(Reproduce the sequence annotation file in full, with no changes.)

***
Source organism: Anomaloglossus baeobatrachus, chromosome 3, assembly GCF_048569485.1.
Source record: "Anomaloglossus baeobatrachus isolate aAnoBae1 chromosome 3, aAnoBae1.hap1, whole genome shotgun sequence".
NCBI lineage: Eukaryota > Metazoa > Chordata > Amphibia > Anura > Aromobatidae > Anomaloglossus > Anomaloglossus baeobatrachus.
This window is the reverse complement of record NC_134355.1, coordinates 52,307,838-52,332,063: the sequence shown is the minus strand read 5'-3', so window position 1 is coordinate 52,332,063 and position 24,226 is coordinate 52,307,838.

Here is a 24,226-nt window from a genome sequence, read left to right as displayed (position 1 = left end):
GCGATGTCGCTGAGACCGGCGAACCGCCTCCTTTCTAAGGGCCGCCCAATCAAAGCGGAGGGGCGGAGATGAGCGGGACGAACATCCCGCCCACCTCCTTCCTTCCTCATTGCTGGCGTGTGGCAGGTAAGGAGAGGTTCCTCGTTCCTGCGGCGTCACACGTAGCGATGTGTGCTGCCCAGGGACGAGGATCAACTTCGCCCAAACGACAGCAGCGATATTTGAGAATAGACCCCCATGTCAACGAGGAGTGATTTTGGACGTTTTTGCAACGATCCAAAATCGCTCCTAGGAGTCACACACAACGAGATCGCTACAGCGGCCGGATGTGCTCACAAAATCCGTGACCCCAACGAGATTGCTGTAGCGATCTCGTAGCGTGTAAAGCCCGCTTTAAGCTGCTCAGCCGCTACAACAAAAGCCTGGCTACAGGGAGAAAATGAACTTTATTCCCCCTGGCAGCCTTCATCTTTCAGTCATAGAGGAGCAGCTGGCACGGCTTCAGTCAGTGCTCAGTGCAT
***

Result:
Source organism: Anomaloglossus baeobatrachus, chromosome 3, assembly GCF_048569485.1.
Source record: "Anomaloglossus baeobatrachus isolate aAnoBae1 chromosome 3, aAnoBae1.hap1, whole genome shotgun sequence".
NCBI lineage: Eukaryota > Metazoa > Chordata > Amphibia > Anura > Aromobatidae > Anomaloglossus > Anomaloglossus baeobatrachus.
This window is the reverse complement of record NC_134355.1, coordinates 52,307,838-52,332,063: the sequence shown is the minus strand read 5'-3', so window position 1 is coordinate 52,332,063 and position 24,226 is coordinate 52,307,838.

Here is a 24,226-nt window from a genome sequence, read left to right as displayed (position 1 = left end):
GCGATGTCGCTGAGACCGGCGAACCGCCTCCTTTCTAAGGGCCGCCCAATCAAAGCGGAGGGGCGGAGATGAGCGGGACGAACATCCCGCCCACCTCCTTCCTTCCTCATTGCTGGCGTGTGGCAGGTAAGGAGAGGTTCCTCGTTCCTGCGGCGTCACACGTAGCGATGTGTGCTGCCCAGGGACGAGGATCAACTTCGCCCAAACGACAGCAGCGATATTTGAGAATAGACCCCCATGTCAACGAGGAGTGATTTTGGACGTTTTTGCAACGATCCAAAATCGCTCCTAGGAGTCACACACAACGAGATCGCTACAGCGGCCGGATGTGCTCACAAAATCCGTGACCCCAACGAGATTGCTGTAGCGATCTCGTAGCGTGTAAAGCCCGCTTTAAGCTGCTCAGCCGCTACAACAAAAGCCTGGCTACAGGGAGAAAATGAACTTTATTCCCCCTGGCAGCCTTCATCTTTCAGTCATAGAGGAGCAGCTGGCACGGCTTCAGTCAGTGCTCAGTGCAT